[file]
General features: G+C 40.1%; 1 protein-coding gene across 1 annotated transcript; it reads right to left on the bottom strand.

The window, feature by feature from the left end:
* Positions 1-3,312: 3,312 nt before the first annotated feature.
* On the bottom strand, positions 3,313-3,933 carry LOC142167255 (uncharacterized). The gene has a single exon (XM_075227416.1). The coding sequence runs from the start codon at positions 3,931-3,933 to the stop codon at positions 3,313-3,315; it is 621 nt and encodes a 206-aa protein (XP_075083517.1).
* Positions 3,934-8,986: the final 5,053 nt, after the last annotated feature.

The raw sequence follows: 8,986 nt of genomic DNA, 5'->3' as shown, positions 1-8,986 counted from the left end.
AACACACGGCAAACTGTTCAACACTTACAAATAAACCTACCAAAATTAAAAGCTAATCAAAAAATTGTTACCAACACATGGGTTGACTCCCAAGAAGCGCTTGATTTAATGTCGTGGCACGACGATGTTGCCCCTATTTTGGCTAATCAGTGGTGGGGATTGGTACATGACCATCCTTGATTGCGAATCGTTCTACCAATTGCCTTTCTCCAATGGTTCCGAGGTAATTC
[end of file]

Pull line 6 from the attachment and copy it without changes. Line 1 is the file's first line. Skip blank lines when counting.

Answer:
The raw sequence follows: 8,986 nt of genomic DNA, 5'->3' as shown, positions 1-8,986 counted from the left end.